International Negotiation

International negotiation requires the ability to meet special challenges and deal with the unknown. Even those experienced in cross-cultural communication can sometimes work against their own best interests during international negotiations. Skilled business negotiators know how to analyze each situation, set up negotiations in ways that are advantageous for their side, cope with cultural differences, deal with foreign bureaucracies, and manage the international negotiation process to reach a deal.

The Program on Negotiation notes that in any international negotiation, several critical tactics should be considered:

  • Research your counterpart’s background and experience.
  • Enlist an adviser from your counterpart’s culture.
  • Pay close attention to unfolding negotiation dynamics.

Researchers have confirmed a relationship between national culture and negotiation style and success. An ongoing project sponsored by Northwestern University’s Dispute Resolution Research Center is exploring the link between process and outcomes—specifically, how cultural tendencies lead to certain process choices, which, in turn, can lead to better or worse negotiation results.

For example, while conventional wisdom tends to hold that there’s strength in numbers, some cultures may dislike being faced with a sizeable negotiating team, poisoning the negotiations right from the start.

At the same time, diplomatic negotiations, such as those between the U.S. and Iran over nuclear capabilities, can be quite different from business negotiations. For example, it’s critical to maintain a reputation for impartiality, and to be aware how your international goals potentially interact and contradict, so you can establish a consistent stance in your relations with groups you are trying to woo.

Finally, due to the enormous influence of China in today’s world markets, PON offers numerous insights into Chinese negotiation styles, which include a strong emphasis on relationships, a lack of interest in ironclad contracts, a slow dealmaking process and widespread opportunism.

When Negotiations Go Down to the Wire

PON Staff   •  06/09/2015   •  Filed in International Negotiation

From the start, the negotiations were precarious. In late 2013, Iran agreed to temporarily freeze portions of its nuclear program and to negotiate a more comprehensive nuclear dismantlement with the United States, Russia, China, France, Germany, and Great Britain in exchange for reduced economic sanctions. The negotiations proceeded in fits and starts over the next … Read More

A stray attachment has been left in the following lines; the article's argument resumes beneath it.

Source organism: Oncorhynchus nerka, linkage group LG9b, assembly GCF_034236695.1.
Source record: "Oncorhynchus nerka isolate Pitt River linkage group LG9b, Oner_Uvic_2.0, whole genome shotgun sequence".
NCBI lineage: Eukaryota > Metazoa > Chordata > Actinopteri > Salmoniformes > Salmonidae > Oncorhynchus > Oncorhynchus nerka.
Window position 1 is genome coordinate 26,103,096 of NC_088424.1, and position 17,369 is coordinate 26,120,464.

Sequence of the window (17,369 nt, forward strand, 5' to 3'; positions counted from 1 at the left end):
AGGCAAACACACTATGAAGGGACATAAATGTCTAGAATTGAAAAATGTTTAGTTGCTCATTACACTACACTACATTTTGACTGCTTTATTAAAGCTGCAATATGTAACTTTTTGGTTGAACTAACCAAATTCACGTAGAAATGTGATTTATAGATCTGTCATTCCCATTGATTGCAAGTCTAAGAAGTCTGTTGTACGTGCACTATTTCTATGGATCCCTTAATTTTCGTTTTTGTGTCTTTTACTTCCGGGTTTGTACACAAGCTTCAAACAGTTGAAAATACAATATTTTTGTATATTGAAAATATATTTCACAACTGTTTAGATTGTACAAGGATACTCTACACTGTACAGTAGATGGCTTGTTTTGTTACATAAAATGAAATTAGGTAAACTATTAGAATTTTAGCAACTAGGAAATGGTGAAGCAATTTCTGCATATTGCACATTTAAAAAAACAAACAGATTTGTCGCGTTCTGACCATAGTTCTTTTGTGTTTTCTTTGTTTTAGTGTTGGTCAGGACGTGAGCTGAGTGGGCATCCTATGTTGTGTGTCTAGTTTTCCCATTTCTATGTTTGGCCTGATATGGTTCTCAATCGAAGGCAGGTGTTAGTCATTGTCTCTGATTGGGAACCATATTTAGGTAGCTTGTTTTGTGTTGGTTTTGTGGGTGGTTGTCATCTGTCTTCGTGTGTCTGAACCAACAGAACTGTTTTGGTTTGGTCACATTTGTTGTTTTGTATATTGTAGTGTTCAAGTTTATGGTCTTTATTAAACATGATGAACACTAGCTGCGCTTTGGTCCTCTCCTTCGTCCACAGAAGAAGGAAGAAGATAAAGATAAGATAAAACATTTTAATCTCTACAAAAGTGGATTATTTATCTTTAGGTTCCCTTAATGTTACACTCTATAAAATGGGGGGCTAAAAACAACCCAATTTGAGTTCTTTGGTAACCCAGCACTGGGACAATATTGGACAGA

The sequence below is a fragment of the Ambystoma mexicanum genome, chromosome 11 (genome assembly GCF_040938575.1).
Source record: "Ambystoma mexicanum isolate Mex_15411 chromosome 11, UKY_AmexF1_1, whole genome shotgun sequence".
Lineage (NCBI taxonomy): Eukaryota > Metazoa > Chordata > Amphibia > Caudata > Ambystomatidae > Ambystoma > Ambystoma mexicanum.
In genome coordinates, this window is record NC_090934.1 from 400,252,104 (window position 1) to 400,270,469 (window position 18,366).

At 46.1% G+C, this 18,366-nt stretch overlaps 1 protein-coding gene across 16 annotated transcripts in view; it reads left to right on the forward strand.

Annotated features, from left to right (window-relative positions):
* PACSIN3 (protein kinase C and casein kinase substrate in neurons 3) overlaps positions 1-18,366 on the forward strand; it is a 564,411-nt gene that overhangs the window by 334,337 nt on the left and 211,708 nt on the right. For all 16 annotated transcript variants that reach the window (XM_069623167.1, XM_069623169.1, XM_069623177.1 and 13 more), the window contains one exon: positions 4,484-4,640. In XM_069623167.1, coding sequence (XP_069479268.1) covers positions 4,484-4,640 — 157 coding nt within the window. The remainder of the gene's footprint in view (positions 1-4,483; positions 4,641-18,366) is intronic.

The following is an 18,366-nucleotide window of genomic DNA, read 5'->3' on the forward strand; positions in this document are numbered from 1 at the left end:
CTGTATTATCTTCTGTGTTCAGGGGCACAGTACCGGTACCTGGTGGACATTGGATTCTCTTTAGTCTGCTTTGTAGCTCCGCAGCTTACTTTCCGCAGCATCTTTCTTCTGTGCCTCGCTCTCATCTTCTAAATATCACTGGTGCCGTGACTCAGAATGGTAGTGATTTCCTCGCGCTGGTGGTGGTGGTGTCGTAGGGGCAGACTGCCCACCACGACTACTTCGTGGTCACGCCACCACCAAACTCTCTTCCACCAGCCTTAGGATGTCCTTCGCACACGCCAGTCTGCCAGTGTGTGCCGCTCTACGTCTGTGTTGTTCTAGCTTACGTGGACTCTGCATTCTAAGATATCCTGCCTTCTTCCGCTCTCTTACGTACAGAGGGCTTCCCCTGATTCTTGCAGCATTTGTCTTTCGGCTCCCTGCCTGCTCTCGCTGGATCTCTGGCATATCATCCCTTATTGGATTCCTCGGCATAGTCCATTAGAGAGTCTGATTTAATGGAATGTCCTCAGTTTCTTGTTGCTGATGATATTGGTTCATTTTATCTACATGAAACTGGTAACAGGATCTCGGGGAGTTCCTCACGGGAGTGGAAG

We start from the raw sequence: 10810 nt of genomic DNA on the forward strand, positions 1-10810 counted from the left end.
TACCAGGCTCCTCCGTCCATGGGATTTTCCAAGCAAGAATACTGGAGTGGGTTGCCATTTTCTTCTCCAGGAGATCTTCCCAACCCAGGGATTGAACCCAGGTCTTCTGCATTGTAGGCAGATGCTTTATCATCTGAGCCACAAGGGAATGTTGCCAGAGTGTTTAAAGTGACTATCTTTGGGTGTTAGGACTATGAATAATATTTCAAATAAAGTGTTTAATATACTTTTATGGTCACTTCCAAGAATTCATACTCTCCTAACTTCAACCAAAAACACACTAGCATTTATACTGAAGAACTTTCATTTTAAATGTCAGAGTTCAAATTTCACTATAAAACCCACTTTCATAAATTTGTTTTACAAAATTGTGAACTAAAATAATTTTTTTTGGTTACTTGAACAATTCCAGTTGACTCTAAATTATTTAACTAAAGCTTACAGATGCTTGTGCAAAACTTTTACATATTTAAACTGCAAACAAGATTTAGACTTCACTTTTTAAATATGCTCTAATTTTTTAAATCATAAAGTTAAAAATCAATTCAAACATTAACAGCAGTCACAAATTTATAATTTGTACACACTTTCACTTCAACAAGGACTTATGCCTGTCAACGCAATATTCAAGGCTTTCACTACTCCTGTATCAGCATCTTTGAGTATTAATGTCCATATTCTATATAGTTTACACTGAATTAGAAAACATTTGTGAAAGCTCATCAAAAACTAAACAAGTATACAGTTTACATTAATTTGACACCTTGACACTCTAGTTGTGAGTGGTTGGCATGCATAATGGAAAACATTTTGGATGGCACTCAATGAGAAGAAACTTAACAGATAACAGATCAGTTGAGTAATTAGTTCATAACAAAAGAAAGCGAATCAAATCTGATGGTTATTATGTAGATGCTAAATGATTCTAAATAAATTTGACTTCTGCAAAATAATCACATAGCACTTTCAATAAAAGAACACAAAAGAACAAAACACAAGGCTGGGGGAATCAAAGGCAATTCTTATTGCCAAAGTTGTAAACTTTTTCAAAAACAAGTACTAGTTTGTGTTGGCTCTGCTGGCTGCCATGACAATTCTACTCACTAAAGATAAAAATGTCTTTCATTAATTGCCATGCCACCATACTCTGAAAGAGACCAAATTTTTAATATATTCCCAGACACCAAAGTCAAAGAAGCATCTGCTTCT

Stop outsiders from sabotaging your deal

PON Staff   •  05/05/2015   •  Filed in International Negotiation

A deal had been a long time coming. Back in November 2013, Iran agreed to limit its nuclear enrichment program in exchange for lighter economic sanctions from Western nations. To hammer out the details, Iran entered into talks with six nations: China, Russia, France, Germany, the United Kingdom, and the United States. Eventually, the talks … Read More 

Fostering Cultural Intelligence in International Negotiations

PON Staff   •  03/16/2015   •  Filed in International Negotiation

In a Harvard Business Review article, P. Christopher Earley and Elaine Mosakowski describe the value of improving your cultural intelligence, or the ability to make sense of unfamiliar contexts and adapt to them. Some people are naturally skilled at determining whether a person’s behavior is unique to him or determined by his culture. For others, … Read More 

Responding to the Conflict in Syria: An Insider’s Perspective

PON Staff   •  01/21/2015   •  Filed in Events, International Negotiation

The Program on Negotiation at Harvard Law School
and the Herbert C. Kelman Seminar on International Conflict Analysis and Resolution
are pleased to co-present:

Responding to the Conflict in Syria:
An Insider’s Perspective


Dr. Amro Taleb

Wednesday, January 28
12:00 – 1:30 p.m.
Wasserstein Hall Room B10 (Basement Level)
Harvard Law School campus
About the Speaker:

Dr. Amro Taleb is a Syrian and Canadian citizen … Read More 

Centrism in the Middle East: Myth or Method

PON Staff   •  11/14/2014   •  Filed in Events, International Negotiation

The Harvard International Negotiation Program, the Harvard Global Health Institute and the Program on Negotiation at Harvard Law School are pleased to co-present:

Centrism in the Middle East:
Myth or Method
Distinguished Lecture by

Najib A. Mikati
former Prime Minister of Lebanon
with opening remarks by

Daniel L. Shapiro
Founder and Director, Harvard International Negotiation Program

Monday, November 24
12:00 – 1:30 p.m.
Austin Hall, Room … Read More